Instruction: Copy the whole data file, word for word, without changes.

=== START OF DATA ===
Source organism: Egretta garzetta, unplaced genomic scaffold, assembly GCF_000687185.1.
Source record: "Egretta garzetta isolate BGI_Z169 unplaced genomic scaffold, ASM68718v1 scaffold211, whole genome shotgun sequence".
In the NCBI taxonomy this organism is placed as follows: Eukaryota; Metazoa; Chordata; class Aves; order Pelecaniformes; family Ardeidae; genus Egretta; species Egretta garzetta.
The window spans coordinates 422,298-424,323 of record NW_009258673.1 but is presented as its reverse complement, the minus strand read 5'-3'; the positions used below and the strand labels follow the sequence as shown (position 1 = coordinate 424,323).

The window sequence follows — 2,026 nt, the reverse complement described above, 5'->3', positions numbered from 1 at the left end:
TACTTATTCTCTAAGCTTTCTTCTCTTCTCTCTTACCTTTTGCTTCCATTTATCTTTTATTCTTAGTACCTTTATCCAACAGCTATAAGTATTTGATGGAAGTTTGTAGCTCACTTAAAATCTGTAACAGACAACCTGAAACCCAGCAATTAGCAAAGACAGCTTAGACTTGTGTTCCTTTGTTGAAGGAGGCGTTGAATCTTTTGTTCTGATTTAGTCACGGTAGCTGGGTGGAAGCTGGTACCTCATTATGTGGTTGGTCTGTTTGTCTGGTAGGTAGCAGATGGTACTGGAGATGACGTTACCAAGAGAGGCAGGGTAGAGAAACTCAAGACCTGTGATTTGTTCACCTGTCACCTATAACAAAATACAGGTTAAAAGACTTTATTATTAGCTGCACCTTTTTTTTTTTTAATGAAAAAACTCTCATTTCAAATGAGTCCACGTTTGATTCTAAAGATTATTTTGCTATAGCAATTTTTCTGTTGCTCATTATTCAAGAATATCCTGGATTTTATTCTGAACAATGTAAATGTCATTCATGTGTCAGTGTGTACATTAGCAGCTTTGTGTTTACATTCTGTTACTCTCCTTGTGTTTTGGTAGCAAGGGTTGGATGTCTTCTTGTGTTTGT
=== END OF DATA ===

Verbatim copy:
Source organism: Egretta garzetta, unplaced genomic scaffold, assembly GCF_000687185.1.
Source record: "Egretta garzetta isolate BGI_Z169 unplaced genomic scaffold, ASM68718v1 scaffold211, whole genome shotgun sequence".
In the NCBI taxonomy this organism is placed as follows: Eukaryota; Metazoa; Chordata; class Aves; order Pelecaniformes; family Ardeidae; genus Egretta; species Egretta garzetta.
The window spans coordinates 422,298-424,323 of record NW_009258673.1 but is presented as its reverse complement, the minus strand read 5'-3'; the positions used below and the strand labels follow the sequence as shown (position 1 = coordinate 424,323).

The window sequence follows — 2,026 nt, the reverse complement described above, 5'->3', positions numbered from 1 at the left end:
TACTTATTCTCTAAGCTTTCTTCTCTTCTCTCTTACCTTTTGCTTCCATTTATCTTTTATTCTTAGTACCTTTATCCAACAGCTATAAGTATTTGATGGAAGTTTGTAGCTCACTTAAAATCTGTAACAGACAACCTGAAACCCAGCAATTAGCAAAGACAGCTTAGACTTGTGTTCCTTTGTTGAAGGAGGCGTTGAATCTTTTGTTCTGATTTAGTCACGGTAGCTGGGTGGAAGCTGGTACCTCATTATGTGGTTGGTCTGTTTGTCTGGTAGGTAGCAGATGGTACTGGAGATGACGTTACCAAGAGAGGCAGGGTAGAGAAACTCAAGACCTGTGATTTGTTCACCTGTCACCTATAACAAAATACAGGTTAAAAGACTTTATTATTAGCTGCACCTTTTTTTTTTTTAATGAAAAAACTCTCATTTCAAATGAGTCCACGTTTGATTCTAAAGATTATTTTGCTATAGCAATTTTTCTGTTGCTCATTATTCAAGAATATCCTGGATTTTATTCTGAACAATGTAAATGTCATTCATGTGTCAGTGTGTACATTAGCAGCTTTGTGTTTACATTCTGTTACTCTCCTTGTGTTTTGGTAGCAAGGGTTGGATGTCTTCTTGTGTTTGT